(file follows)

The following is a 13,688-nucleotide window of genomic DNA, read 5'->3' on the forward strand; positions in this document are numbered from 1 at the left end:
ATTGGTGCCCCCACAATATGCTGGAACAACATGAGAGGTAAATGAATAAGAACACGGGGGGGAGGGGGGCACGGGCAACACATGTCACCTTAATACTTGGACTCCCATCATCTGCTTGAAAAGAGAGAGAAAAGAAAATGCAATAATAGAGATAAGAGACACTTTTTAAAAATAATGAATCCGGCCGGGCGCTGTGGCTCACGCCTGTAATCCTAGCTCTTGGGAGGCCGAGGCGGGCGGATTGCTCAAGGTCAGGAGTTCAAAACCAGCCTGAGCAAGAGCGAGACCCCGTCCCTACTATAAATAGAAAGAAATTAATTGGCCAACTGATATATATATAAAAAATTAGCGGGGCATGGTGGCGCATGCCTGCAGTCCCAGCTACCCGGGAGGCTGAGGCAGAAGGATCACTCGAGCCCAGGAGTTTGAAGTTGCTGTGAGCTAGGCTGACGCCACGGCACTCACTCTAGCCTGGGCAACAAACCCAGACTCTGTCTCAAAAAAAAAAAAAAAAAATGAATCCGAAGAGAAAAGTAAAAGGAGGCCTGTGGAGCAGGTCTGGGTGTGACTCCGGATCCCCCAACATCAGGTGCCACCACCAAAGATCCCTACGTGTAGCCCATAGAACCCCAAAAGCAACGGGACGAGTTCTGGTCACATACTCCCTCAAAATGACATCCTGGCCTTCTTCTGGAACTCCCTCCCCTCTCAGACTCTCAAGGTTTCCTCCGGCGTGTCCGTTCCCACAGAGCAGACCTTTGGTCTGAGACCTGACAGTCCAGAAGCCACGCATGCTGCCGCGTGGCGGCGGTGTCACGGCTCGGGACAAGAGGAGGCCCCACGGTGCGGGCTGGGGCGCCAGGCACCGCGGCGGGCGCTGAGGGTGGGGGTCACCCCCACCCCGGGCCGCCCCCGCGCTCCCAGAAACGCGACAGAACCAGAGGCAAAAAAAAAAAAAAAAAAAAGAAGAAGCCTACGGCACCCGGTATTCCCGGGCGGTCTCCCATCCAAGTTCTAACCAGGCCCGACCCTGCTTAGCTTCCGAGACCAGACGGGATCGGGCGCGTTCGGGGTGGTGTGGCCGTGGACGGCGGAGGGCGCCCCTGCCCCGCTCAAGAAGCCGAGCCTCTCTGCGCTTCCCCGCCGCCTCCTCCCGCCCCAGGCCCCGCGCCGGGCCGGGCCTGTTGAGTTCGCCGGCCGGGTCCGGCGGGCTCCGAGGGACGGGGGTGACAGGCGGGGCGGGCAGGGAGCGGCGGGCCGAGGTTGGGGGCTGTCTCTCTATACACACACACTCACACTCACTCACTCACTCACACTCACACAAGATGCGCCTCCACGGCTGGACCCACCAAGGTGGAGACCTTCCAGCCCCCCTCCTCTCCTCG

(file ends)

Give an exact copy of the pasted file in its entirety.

The following is a 13,688-nucleotide window of genomic DNA, read 5'->3' on the forward strand; positions in this document are numbered from 1 at the left end:
ATTGGTGCCCCCACAATATGCTGGAACAACATGAGAGGTAAATGAATAAGAACACGGGGGGGAGGGGGGCACGGGCAACACATGTCACCTTAATACTTGGACTCCCATCATCTGCTTGAAAAGAGAGAGAAAAGAAAATGCAATAATAGAGATAAGAGACACTTTTTAAAAATAATGAATCCGGCCGGGCGCTGTGGCTCACGCCTGTAATCCTAGCTCTTGGGAGGCCGAGGCGGGCGGATTGCTCAAGGTCAGGAGTTCAAAACCAGCCTGAGCAAGAGCGAGACCCCGTCCCTACTATAAATAGAAAGAAATTAATTGGCCAACTGATATATATATAAAAAATTAGCGGGGCATGGTGGCGCATGCCTGCAGTCCCAGCTACCCGGGAGGCTGAGGCAGAAGGATCACTCGAGCCCAGGAGTTTGAAGTTGCTGTGAGCTAGGCTGACGCCACGGCACTCACTCTAGCCTGGGCAACAAACCCAGACTCTGTCTCAAAAAAAAAAAAAAAAAATGAATCCGAAGAGAAAAGTAAAAGGAGGCCTGTGGAGCAGGTCTGGGTGTGACTCCGGATCCCCCAACATCAGGTGCCACCACCAAAGATCCCTACGTGTAGCCCATAGAACCCCAAAAGCAACGGGACGAGTTCTGGTCACATACTCCCTCAAAATGACATCCTGGCCTTCTTCTGGAACTCCCTCCCCTCTCAGACTCTCAAGGTTTCCTCCGGCGTGTCCGTTCCCACAGAGCAGACCTTTGGTCTGAGACCTGACAGTCCAGAAGCCACGCATGCTGCCGCGTGGCGGCGGTGTCACGGCTCGGGACAAGAGGAGGCCCCACGGTGCGGGCTGGGGCGCCAGGCACCGCGGCGGGCGCTGAGGGTGGGGGTCACCCCCACCCCGGGCCGCCCCCGCGCTCCCAGAAACGCGACAGAACCAGAGGCAAAAAAAAAAAAAAAAAAAAGAAGAAGCCTACGGCACCCGGTATTCCCGGGCGGTCTCCCATCCAAGTTCTAACCAGGCCCGACCCTGCTTAGCTTCCGAGACCAGACGGGATCGGGCGCGTTCGGGGTGGTGTGGCCGTGGACGGCGGAGGGCGCCCCTGCCCCGCTCAAGAAGCCGAGCCTCTCTGCGCTTCCCCGCCGCCTCCTCCCGCCCCAGGCCCCGCGCCGGGCCGGGCCTGTTGAGTTCGCCGGCCGGGTCCGGCGGGCTCCGAGGGACGGGGGTGACAGGCGGGGCGGGCAGGGAGCGGCGGGCCGAGGTTGGGGGCTGTCTCTCTATACACACACACTCACACTCACTCACTCACTCACACTCACACAAGATGCGCCTCCACGGCTGGACCCACCAAGGTGGAGACCTTCCAGCCCCCCTCCTCTCCTCG